Another parent, without the means to supplement, hates it.

All thing in moderation - keep it worthwhile and manageable. The old SPS guideline of 10 minutes of HW per grade seemed about right. By 5th grade, 50 min of HW is not unreasonable and helps prepare students for the increasing expectations of MS/HS. One of my greatest regrets, though, was pressuring my child to do a teacher's weekly HW packet. Tears ensued. Only months later did I learn the teacher didn't even bother to check the work! It was just random busywork. We would have been better choosing our own materials (nonfiction reading, math exercises, etc.) to supplement what was a wasted year. Quality not quantity is the key, yes?

What's most interesting is the description of the outside projects elementary students completed in lieu of HW - they clearly had a significant amount of parent involvement, kind of what you see at some science fairs. Best reader comment: I loved it when I finally sent my boys to an all-boys Jesuit school where the (mostly male) teachers didn't expect them to go home and have their mom do a craft project with (for) them! lol

-parent

Anonymous said...

When expressing my concerns about lack of time to do homework with high school getting out so late, I saw a parent from another high school who posted often on this site who kept saying their child never had problems playing multiple sports, with a 3:15 release time, finishing their homework, getting great grades, being involved in other things, etc. I then spoke to a friend with a child from that same high school and learned her high school child has very little homework (same age as my child who averages at least 3 - 4 hours a night). It is interesting to me how 2 non option high schools in the same geographical area have such a different view on homework. If my child had less homework, I would not protest the 3:50 bell time nearly as much (still wouldn't like it, but it wouldn't cause as much stress in our household).

NE Mom of 3

Sandy said...

The amount of homework assigned varies dramatically from teacher to teacher and from school to school. And the same exact homework will take different kids different amounts of time to do.

One of my daughter's teachers assigned busy-work homework every night but also made sure to tell the parents who happened to meet with the teacher in person that the teacher had read research that homework didn't help students learn and so she didn't actually care if students did it or turned it in or not. Since it didn't make any difference in learning outcome. And yet she continued to assign it. And I don't think all the parents knew it was optional.

Anonymous said...

And so the gap will remain as those who can supplement will, while others are falsely led to believe their children are learning all they need to learn at school.

sigh

Tim said...

It's not just one gap. There are so many gaps in this town. The gap between not doing homework and doing homework. The gap between doing 2 hours of busywork that doesn't teach you anything and doing 2 hours of homework that really helps you have a breakthrough in understanding or mastering the concept. The gap between having a home to do homework in and having to do it in the back seat of a car. The gap between having a patient, highly educated adult around to ask for help while you do your homework or having to make it to the homework help lady at the library who is super nice but kind of condescending and weird. The gap between already knowing all of this year's material and therefore not seeing the point to doing any of the homework and constantly getting in trouble for not doing it and having just mastered a new skill in math that day and having the homework confirm that you totally get how to do this now. The gap between having to do your homework in club in the afternoon or after an hour long swim practice and soccer and then the sushi place is slow and it's super late before you even get a chance to start. And the gap between being dyslexic but nobody's noticed yet because their Amharic sucks and being dyslexic and having the resource room lady spot it right away. Or maybe your parents read you so many books out loud that no one notices your dyslexia until you're in 10th grade and people just assume the whole time you're not that bright, are you? The gap between how important homework is for a student who can't wait to be done with school and would never, ever, ever want to prolong the hell of school by going to community college and the student who has been dreaming of getting a research job at NASA since she was 7 and needs to get into a good college to fulfill her dream.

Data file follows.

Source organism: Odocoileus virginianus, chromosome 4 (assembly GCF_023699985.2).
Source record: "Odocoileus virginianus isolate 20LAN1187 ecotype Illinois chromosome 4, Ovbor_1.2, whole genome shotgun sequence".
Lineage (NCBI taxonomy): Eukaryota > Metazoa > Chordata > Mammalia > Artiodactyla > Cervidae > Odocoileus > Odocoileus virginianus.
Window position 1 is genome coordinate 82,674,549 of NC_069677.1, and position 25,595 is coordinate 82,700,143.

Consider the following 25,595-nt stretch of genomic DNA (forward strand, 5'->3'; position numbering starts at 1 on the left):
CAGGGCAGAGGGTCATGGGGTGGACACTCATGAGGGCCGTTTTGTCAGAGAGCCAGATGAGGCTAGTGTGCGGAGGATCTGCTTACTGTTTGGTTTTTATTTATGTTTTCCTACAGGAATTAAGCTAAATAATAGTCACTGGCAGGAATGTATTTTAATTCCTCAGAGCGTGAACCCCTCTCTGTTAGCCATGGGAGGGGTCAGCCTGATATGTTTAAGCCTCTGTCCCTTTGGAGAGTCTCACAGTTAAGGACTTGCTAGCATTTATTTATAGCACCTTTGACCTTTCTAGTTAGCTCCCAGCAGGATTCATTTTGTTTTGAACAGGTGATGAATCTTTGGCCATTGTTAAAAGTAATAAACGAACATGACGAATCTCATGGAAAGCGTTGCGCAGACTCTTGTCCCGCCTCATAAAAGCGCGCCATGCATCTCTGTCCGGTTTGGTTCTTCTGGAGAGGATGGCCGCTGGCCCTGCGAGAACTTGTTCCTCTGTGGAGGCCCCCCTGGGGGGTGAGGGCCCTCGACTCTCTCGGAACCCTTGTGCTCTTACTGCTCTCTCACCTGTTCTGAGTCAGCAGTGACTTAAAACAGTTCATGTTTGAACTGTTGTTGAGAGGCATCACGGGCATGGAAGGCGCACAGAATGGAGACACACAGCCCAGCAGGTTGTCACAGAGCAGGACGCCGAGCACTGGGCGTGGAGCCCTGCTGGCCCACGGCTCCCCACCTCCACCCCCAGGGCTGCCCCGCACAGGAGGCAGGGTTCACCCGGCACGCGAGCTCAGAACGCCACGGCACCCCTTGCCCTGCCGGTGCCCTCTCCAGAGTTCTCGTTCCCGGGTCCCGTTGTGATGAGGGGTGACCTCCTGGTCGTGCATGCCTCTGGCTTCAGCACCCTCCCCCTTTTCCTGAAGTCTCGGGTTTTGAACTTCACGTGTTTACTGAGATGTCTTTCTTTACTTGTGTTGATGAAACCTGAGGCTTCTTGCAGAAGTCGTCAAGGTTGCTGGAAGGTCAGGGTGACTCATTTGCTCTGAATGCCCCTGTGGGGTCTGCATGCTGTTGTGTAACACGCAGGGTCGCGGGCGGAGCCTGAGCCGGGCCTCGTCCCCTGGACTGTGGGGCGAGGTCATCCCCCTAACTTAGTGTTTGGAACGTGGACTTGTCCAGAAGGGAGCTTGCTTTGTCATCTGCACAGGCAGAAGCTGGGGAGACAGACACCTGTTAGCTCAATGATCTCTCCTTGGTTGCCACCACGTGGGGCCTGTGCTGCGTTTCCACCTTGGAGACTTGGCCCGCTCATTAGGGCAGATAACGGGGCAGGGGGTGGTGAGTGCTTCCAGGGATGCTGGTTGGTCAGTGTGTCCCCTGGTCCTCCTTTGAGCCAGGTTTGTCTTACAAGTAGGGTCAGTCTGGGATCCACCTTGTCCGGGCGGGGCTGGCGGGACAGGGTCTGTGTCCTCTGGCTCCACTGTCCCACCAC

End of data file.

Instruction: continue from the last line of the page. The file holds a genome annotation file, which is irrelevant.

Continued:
Every child is different. And there are so many different gaps. The most important one is really the gap between students who need supplementation and don't receive it from anywhere (not from school, not outside of school) and those who don't need any supplementation or get the supplementation they need.

Melissa Westbrook said...

I think that last paragraph nails it.

Melissa Westbrook said...

But I would add that there is no possible way for schools to bridge every single gap for students. Not for health, not for social-emotional, not for hunger, etc.

Fully-funding education would go a long way, though.

Audra said...
This comment has been removed by the author.
Anonymous said...

Does giving HW in elementary school really teach students how to better manage HW in middle and high school? Or does it just make them dislike school? For my child, a nice, relaxing, more well-rounded and extracurricular-filled ES experience might have better paved the way for success in MS, when better able to adjust to new expectations. Is there research that shows ever-building HW levels are the best approach? Is it the fear of what happens in MS and HS that leads to pro-HW parents in ES?

kitty

Anonymous said...

The truth in my opinion lies in the fact that we are expecting so much more learning these days and without homework, it can't be done. With the expectation of mastery and four or five subjects a day for elementary kids, homework is just more school or the time to practice or learn from parents what can no longer be practiced or learned in school. Pare back the curriculum especially for K-2 kids. Doing fewer things well has its advantages and influences later on.